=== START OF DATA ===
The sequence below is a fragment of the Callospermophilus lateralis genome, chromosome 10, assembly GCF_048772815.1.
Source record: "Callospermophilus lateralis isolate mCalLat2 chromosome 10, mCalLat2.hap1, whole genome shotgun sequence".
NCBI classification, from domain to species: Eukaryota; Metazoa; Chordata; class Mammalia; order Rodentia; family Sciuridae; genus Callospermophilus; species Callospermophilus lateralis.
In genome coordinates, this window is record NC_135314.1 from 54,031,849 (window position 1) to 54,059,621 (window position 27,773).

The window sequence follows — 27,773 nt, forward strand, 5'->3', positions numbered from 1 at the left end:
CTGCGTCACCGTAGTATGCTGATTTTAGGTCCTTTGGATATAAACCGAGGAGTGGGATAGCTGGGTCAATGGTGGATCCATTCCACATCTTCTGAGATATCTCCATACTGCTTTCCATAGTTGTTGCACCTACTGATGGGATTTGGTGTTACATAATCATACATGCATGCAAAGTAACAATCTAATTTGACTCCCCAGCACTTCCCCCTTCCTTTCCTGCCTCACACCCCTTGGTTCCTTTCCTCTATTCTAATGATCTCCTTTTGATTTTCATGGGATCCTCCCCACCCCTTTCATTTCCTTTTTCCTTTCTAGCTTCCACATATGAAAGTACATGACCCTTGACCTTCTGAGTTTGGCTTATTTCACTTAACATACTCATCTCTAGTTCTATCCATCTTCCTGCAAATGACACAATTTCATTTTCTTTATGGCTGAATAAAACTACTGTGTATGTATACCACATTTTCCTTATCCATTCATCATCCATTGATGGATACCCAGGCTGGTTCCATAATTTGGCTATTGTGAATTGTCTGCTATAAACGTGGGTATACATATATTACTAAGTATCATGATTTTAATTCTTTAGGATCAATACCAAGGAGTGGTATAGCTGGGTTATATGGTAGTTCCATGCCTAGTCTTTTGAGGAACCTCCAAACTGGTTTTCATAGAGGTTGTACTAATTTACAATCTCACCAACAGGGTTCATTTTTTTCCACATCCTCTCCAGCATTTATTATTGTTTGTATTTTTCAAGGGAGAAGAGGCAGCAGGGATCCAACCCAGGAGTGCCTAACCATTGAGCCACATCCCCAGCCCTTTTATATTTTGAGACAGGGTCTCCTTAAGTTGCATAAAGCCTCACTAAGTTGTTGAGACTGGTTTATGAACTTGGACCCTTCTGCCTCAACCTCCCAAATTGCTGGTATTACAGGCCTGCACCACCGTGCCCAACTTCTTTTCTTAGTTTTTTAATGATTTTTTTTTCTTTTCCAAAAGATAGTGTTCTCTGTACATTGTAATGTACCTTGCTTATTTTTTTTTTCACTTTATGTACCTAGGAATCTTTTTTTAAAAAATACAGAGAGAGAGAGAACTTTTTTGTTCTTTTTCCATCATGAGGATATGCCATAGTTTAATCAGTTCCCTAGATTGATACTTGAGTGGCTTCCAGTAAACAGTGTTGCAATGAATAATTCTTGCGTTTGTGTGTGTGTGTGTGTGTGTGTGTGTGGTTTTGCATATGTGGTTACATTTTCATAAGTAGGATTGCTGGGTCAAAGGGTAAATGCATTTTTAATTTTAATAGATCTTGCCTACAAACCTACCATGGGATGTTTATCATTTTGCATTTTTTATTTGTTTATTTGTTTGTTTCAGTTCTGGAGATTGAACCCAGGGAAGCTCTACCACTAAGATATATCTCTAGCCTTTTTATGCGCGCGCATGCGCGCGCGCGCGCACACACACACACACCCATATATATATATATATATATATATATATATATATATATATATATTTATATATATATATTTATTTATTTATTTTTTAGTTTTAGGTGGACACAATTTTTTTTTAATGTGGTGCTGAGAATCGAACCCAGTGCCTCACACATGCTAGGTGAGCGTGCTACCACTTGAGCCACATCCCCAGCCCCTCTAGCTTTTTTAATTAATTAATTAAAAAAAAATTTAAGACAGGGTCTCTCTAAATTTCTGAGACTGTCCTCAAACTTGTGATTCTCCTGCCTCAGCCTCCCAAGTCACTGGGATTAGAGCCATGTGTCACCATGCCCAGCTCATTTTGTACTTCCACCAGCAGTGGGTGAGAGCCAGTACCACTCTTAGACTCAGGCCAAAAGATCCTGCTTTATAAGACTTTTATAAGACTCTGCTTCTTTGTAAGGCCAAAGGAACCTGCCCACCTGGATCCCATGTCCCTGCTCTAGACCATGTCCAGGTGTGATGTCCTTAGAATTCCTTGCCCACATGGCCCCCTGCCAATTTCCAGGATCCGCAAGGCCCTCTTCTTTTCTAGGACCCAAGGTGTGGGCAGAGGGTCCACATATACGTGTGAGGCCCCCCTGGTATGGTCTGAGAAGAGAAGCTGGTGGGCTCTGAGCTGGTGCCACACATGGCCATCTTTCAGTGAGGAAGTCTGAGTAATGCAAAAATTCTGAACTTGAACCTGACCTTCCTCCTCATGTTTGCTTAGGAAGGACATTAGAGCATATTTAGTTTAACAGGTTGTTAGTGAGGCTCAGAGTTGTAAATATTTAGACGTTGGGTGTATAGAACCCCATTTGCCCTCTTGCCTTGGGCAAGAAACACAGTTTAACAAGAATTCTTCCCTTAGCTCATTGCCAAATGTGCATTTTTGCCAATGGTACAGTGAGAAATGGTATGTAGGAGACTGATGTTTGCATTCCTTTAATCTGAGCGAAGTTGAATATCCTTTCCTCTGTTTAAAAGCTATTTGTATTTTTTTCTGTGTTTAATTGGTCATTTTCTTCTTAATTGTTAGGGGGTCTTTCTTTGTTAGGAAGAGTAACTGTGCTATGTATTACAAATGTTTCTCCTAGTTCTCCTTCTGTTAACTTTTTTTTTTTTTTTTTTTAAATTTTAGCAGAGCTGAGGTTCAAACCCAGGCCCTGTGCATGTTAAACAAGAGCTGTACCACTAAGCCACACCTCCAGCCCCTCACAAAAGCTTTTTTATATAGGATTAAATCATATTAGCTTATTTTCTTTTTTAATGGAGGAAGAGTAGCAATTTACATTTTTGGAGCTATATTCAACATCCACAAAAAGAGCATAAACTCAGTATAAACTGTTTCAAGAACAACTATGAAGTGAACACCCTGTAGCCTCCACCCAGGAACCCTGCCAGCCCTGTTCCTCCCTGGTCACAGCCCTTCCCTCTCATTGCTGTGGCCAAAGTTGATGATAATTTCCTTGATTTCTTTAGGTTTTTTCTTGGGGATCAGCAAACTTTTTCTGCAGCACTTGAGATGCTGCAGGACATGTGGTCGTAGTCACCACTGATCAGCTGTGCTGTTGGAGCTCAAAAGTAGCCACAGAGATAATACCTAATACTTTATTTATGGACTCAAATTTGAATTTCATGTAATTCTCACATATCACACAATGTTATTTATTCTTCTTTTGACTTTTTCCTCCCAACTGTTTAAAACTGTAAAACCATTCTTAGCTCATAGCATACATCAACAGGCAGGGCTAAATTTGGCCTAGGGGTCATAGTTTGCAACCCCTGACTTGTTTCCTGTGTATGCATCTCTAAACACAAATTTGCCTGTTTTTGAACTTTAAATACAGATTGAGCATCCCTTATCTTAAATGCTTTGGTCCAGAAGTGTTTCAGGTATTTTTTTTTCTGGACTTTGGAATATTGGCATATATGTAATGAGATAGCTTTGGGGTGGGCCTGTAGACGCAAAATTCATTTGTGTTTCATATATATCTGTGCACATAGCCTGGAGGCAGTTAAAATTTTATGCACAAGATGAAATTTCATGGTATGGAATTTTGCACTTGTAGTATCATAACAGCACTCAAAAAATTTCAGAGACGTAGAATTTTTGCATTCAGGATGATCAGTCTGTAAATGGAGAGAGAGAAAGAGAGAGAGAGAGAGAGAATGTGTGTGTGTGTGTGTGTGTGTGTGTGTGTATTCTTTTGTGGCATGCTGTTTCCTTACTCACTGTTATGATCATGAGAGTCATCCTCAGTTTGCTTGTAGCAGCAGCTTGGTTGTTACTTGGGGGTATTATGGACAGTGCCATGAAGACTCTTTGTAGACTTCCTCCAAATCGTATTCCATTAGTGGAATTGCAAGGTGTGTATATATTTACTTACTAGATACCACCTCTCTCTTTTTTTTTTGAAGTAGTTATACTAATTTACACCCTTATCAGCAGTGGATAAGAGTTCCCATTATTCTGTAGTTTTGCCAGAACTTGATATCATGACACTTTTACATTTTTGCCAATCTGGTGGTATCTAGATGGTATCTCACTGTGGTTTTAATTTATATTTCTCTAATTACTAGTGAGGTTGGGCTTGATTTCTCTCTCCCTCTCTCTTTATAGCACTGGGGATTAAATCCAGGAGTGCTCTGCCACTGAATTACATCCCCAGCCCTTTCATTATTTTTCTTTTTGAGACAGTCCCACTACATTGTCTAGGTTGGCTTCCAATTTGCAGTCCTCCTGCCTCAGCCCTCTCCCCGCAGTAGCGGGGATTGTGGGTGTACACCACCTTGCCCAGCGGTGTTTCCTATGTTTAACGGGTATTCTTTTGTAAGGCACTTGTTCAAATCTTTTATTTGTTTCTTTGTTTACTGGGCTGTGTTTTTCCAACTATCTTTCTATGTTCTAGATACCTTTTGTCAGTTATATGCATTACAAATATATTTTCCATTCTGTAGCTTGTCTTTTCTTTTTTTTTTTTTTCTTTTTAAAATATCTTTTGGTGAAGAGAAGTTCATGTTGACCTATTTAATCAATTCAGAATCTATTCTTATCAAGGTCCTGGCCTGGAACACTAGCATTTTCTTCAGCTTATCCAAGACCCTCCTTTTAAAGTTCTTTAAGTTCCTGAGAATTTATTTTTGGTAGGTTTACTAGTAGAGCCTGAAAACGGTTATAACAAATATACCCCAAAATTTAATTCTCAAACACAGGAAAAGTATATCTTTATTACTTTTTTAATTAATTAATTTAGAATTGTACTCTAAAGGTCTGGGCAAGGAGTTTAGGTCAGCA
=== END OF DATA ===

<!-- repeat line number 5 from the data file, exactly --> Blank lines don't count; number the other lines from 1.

The window sequence follows — 27,773 nt, forward strand, 5'->3', positions numbered from 1 at the left end: